The defensive structures found at archaeological excavations have been preserved and stored in the parking lot under the square; the remains of the guard gates of the defence tower can be seen at the end of Harju Street through a glass screen.
Tammsaare Park is located in the centre of Tallinn, between the Estonia Theatre and Viru Keskus shopping centre. In 1896, one corner of the park became the new site of Tallinn’s market, which was formerly located on Town Hall Square. From 1903–1905, the park was home to a giant wooden ‘Interimstheater’ – a barn-type hall that was a venue for theatre performances and cinema screenings. When this building burnt down, space was landscaped and pathways were constructed.
In 1978, a statue of A. H. Tammsaare was erected in the centre of the park to mark the Estonian author’s 100th birthday.
Tammsaare Park has modern lighting, white park furniture, and thousands of flower bulbs.
Exquisite altarpieces, medieval burial slabs and other works of religious art can be seen in this 1230-era church-turned-museum. Saints, dancing skeletons and silver – not to mention the occasional organ concert – are the main attractions here.
The Tallinn Zoo is located in the naturally beautiful Veskimetsa park forest that is rich in species. Boasting the most exciting collection of wildlife in Northern Europe, it is home to more than 11,000 specimens belonging to almost 600 species or subspecies from Australia to Alaska.
The Zoo has giant elephants and rhinoceros, dangerous predators, simians, polar bears, and many other exotic species. Tallinn Zoo also has the best collection of wild goats and sheep in the world, as well as a remarkable number of eagles and vultures, and an excellent selection of owl and stork species.
Listed in UNESCO heritage, the complex provides an overview of maritime trade, agencies, and navigation in the Middle Ages, as well as in the era of sailing, steam, and motor ships. There is a total of 1,000 m² of exhibition space. The star exhibit is the 700-year-old Koge wreck found in Kadriorg in 2015. There are about 70 ship models out of which 17 have been created specifically for the exhibition, nearly 700 items, and 50 digital and hands-on solutions.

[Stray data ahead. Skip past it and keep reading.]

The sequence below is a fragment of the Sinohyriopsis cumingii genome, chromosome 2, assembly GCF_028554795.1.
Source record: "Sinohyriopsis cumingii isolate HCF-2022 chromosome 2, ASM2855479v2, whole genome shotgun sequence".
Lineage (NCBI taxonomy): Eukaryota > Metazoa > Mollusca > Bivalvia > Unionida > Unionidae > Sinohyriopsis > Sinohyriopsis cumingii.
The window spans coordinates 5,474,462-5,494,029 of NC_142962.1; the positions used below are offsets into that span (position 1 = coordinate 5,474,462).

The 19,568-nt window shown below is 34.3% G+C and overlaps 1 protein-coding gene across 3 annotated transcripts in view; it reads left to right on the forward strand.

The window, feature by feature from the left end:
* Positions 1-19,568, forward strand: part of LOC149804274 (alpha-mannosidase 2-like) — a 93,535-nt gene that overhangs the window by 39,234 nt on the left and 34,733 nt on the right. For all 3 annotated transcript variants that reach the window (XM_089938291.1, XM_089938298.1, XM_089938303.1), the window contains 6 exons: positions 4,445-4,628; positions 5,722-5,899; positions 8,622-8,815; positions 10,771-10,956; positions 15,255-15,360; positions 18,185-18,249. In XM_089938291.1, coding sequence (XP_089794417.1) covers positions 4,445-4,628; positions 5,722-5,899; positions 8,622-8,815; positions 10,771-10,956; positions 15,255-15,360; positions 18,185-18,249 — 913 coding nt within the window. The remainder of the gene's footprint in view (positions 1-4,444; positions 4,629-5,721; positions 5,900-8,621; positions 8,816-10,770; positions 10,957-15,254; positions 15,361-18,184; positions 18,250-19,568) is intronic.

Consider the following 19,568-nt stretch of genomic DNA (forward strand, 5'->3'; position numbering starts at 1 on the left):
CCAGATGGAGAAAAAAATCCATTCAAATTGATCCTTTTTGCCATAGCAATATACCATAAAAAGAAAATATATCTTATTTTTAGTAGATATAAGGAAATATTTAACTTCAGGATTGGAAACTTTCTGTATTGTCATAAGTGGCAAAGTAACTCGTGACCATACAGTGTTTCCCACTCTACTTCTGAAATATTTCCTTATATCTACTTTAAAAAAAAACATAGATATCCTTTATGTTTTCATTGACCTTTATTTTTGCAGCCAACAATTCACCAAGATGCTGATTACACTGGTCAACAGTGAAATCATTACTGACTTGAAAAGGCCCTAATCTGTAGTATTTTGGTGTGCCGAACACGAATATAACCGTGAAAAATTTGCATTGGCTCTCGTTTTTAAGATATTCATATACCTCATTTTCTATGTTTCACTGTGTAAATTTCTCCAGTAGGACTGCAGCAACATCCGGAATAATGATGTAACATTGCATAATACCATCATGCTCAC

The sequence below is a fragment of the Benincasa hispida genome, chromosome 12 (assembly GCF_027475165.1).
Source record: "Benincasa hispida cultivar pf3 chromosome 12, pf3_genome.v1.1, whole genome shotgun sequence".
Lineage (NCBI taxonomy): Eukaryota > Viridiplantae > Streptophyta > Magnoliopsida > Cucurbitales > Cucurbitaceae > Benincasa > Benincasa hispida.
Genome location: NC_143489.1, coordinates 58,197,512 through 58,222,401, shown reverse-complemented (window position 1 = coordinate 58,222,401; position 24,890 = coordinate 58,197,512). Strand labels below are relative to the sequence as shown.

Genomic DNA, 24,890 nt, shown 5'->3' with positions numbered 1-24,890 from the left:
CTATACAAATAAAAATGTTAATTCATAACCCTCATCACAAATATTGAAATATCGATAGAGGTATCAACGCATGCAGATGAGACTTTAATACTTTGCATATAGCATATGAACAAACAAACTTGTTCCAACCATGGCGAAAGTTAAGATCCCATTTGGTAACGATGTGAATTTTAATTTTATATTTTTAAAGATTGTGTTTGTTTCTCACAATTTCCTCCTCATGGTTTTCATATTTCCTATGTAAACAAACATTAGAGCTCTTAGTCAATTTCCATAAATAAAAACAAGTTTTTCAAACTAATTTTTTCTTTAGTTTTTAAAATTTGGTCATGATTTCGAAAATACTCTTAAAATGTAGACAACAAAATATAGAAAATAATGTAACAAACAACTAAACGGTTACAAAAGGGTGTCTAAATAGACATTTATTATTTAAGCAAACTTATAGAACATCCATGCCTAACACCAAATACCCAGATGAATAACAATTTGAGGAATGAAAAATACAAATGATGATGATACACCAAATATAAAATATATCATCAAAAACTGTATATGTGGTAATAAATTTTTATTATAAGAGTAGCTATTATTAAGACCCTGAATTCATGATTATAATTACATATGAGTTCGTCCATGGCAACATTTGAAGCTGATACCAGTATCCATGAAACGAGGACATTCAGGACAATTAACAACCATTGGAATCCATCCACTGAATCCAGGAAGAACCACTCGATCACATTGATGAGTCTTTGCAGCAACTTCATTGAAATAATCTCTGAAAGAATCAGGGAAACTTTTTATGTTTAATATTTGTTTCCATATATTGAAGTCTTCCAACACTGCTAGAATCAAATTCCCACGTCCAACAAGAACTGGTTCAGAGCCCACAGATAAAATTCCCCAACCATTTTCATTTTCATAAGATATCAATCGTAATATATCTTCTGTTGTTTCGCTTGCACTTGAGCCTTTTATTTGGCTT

Läänemaa Health Path is an almost 60-kilometres-long path for pedestrians and cyclists along the embankment of the Riisipere-Haapsalu-Rohuküla line. The road has been marked with kilometre posts and with pickets every 100 metres. When at the section between Haapsalu-Rohuküla you should visit the remains of Ungru Castle not far from the path, also the old airfield in Kiltsi. When at the section between Haapsalu-Risti near Taebla, go visit the Laikmaa Museum and Koela Museum and Lääne-Nigula church. When near Risti, go and take a look of Marimetsa bog.
The former terminal station of the railway was constructed between 1903 and 1905 to serve the resort town of Haapsalu. With its mysterious and grand station building, it now invites you to discover the nearly century and a half of Estonian railways and retired iron horses.
During the time travel in the old station with an unusually long roofed platform and a royal pavilion, you can hear the sound of a locomotive and meet the courteous station master from the 1930s.
In addition, we welcome you on a trip through the fascinating world of telecommunications and to explore the development and history of communication devices from telegraphy and crank telephone to mobile phones and computers.
Haapsalu Castle is an architectural gem built in the 13th century, which until the end of the 17th century was the seat of power of the local authorities.
The museum in the main castle focuses on the history of the castle itself. You can learn about the construction of the castle, the birth of the town of Haapsalu, and the fate of the rulers and locals of the Bishopric of Ösel–Wiek. In order to better understand the life of that time, guests can try out different mechanisms. The passages on the walls offer a wonderful view of the castle and the picturesque town of Haapsalu.
The creative work of Epp Maria Kokamägi, one of Estonia’s most famous artists, includes oil paintings, watercolours, book design and theatre and film design. The building, which was built as a café during Estonia's first period of independence, now houses a gallery over two floors, where exhibitions change according to the seasons. In addition to Epp Maria's wonderful paintings, you can also enjoy the paintings and furniture created by her husband Jaak Arro, the ceramics of Liisu Arro and the paintings of Imbi Lind.
Haapsalu, which is bordered by the sea on three sides, fits on a piece of land with a size of just 10.59 km2. The Old Town is located on a peninsula with two eskers, which continue to the north-west as a chain of islets (holms) connected to the mainland. There are low meanders between the holms – Suur and Väike Viik.
The culturally and environmentally valuable Old Town of Haapsalu can be divided into its medieval section and the 20th-century health resort area. The medieval part is around the Episcopal castle, with the medieval network of Kooli, Jaani, Vee, Linda, Rüütli and Väike-Mere Streets and buildings. It is surrounded by a belt of wooden houses and the Promenade, Aafrika beach and parks.